For example, depending on the number of delay elements required, it may not be possible to integrate all of the delay elements onto a single integrated circuit. Moreover, if an active delay cell approach were used, this would negatively impact overall current drain. Nonetheless, if a passive delay cell (e.g. a transmission line) approach were used, the performance of the DPC would be highly susceptible to process variation (which could negatively impact monotonicity) due to mismatch or loading and result in a loss of performance. In addition, the passive delay element approach is not portable to future IC technologies. This is because a frequency synthesizer designed for a specific process will have its components designed for that process in order to maximize the performance of the synthesizer. This would likely necessitate the frequency synthesizer being redesigned for each additional alternative process to accordingly maximize its performance for those processes.
Thus, there exists a need for a method and apparatus for frequency synthesis that uses a significantly fewer number of delay elements to achieve comparable accuracy and spurious performance to frequency synthesizers known in the art.
A preferred embodiment of the invention is now described, by way of example only, with reference to the accompanying figures in which:
While this invention is susceptible of embodiments in many different forms, there are shown in the figures and will herein be described in detail specific embodiments, with the understanding that the present disclosure is to be considered as an example of the principles of the invention and not intended to limit the invention to the specific embodiments shown and described. Further, the terms and words used herein are not to be considered limiting, but rather merely descriptive. It will also be appreciated that for simplicity and clarity of illustration, elements shown in the figures have not necessarily been drawn to scale. For example, the dimensions of some of the elements are exaggerated relative to each other. Further, where considered appropriate, reference numerals have been repeated among the figures to indicate corresponding elements.
In operation, delay line 230 receives the clock signal 212 into an input and then generates a set of time delayed clock signals at a plurality of outputs. The time delays are generated by delay elements D1 through DN, which are connected in cascade and which may be, for instance, inverter gates, transmission line gates, and the like, depending upon a desired DLL 220 implementation. Moreover, an overall time delay between a signal at a first point on the delay line, which is typically an input of the first delay element D1, and a signal at a second point on the delay line, which is typically the output of the Nth delay element DN, is controlled by a control signal, e.g., a bias voltage Vtune, input into delay line 230. This overall delay may be, for instance, a wavelength (i.e., 360 degrees) which is one period of clock signal 22, a half wavelength (i.e., 180 degrees) which is one half period of clock signal 22, or whatever delay is required for a particular application. Ideally the overall delay is one period of the clock signal. Moreover, ideally each delay element will replicate the input waveform, with a time delay, at the delay element output that is equal to the total delay from the input of delay element D1 through the output of delay element DN divided by the total number of delay elements (i.e., N).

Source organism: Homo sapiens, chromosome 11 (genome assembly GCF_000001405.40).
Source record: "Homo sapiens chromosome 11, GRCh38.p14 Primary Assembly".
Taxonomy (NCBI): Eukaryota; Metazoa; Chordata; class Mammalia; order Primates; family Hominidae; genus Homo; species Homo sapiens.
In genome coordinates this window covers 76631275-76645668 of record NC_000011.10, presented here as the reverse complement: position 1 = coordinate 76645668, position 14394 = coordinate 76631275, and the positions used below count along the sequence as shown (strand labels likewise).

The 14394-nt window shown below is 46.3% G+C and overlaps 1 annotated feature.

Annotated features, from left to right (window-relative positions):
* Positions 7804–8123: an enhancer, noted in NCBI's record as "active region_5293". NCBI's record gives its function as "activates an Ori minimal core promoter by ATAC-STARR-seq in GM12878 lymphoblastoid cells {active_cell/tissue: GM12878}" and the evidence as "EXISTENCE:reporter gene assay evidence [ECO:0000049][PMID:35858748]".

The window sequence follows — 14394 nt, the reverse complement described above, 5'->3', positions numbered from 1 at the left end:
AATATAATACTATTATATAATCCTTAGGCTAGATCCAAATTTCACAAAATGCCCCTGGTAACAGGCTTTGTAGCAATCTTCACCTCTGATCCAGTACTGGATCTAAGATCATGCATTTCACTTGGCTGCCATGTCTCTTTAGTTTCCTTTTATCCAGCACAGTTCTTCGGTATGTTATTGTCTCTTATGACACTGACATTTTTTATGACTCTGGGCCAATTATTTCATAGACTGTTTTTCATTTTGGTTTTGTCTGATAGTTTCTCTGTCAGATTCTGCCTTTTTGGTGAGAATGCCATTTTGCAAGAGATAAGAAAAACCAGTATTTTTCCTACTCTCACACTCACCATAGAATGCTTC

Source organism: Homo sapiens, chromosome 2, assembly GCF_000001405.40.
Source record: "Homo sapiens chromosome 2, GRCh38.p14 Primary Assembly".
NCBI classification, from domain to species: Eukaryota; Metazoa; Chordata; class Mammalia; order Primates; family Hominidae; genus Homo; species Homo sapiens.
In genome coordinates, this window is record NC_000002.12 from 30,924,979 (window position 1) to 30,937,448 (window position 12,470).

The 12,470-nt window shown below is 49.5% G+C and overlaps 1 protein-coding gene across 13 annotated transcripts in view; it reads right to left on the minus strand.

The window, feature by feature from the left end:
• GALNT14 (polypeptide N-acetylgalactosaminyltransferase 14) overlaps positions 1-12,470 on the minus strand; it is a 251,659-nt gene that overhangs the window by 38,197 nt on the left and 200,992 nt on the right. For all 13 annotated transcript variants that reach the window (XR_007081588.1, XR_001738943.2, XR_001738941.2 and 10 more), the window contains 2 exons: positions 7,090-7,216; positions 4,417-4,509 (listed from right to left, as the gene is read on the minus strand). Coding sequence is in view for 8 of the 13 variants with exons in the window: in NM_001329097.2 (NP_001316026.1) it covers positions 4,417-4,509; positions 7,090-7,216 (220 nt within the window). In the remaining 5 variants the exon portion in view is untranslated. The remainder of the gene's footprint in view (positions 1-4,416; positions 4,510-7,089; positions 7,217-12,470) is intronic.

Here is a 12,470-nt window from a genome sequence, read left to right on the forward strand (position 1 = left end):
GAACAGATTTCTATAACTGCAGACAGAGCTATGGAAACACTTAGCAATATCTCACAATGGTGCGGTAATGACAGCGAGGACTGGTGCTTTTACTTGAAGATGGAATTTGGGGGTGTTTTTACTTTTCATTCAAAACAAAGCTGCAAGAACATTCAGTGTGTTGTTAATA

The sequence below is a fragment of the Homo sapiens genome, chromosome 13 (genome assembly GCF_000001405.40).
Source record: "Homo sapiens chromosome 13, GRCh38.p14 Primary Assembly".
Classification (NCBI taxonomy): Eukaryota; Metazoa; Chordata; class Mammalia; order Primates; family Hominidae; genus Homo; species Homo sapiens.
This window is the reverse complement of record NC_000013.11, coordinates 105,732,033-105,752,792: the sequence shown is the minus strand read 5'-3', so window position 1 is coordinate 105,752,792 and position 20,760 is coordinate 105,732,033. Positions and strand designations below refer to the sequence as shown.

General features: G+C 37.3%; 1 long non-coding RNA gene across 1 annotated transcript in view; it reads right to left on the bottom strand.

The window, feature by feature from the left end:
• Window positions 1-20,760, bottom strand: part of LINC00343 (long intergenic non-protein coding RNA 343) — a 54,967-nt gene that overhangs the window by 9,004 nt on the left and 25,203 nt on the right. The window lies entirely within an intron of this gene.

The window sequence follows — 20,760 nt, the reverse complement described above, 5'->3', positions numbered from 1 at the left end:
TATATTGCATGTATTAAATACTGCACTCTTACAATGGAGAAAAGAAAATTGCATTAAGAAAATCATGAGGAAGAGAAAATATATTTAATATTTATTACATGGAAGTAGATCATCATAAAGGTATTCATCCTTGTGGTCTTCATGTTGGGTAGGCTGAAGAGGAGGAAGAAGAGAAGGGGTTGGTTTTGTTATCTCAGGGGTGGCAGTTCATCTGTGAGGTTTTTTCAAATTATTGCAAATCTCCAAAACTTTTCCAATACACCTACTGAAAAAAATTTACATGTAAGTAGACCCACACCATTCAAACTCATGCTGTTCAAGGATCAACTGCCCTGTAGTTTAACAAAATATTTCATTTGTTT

Delay elements D1 through D(N−1) each have an output tap T1 through T(N−1), respectively, which is connected to an input of MUX 270. In addition, a tap T0 is connected between the input of the delay element D1 and MUX 270 in order to supply the clock signal 212 thereto. Each delay element D1-D(N−1) delays the propagation of the clock signal 212 and outputs on its corresponding output tap T1-T(N−1), respectively, a corresponding phase-shifted clock signal. Accordingly, the number N−1 of phase-shifted clock signals output by delay elements D1-D(N−1) are supplied via output taps T1-T(N−1) to the inputs of MUX 270 along with the clock signal 212 output (i.e., zero time delay) on tap T0. In the present embodiment, taps 0 through N−1 are used as output taps. However, those of ordinary skill in the art will realize that taps 1 through N may, alternatively, be used as the output taps without departing from the present invention.
Phase detector 240, charge pump 250 and low pass filter 260 that comprise the stabilization circuit of DLL 220 function to stabilize the delay line 230 to substantially a predetermined desired phase shift between two points on the delay line. The delay line is ideally stabilized to within a range of the desired phase shift that corresponds to an acceptable spurious level at the output 292 depending on a particular application.
Accordingly, phase detector 240 is typically connected to receive the clock signal 212 from frequency source 210 and a phase-shifted clock signal from delay line 230, which in this instance is the signal at the output of delay element DN. Phase detector 240 compares the phase difference between the clock signal 212 and the phase-shifted clock signal to a predetermined desired phase shift and outputs to the charge pump an error signal that is a function of the result of this comparison. Those of ordinary skill in the art should realize that phase detector 240 could be configured for comparing the phase difference between the signals at any two points on the delay line to the predetermined desired phase shift and outputting the corresponding error signal. The charge pump 250 deposits a corresponding charge on the low pass filter 260, which in turn converts the error signal into a DLL tuning signal which is supplied to delay line 230 to adjust the bias voltage Vtune in a manner that maintains the phase relationship between the phase-shifted clock signal and the clock signal 212 during operation of DLL 220, i.e., until the total delay through the delay line is substantially the desired delay.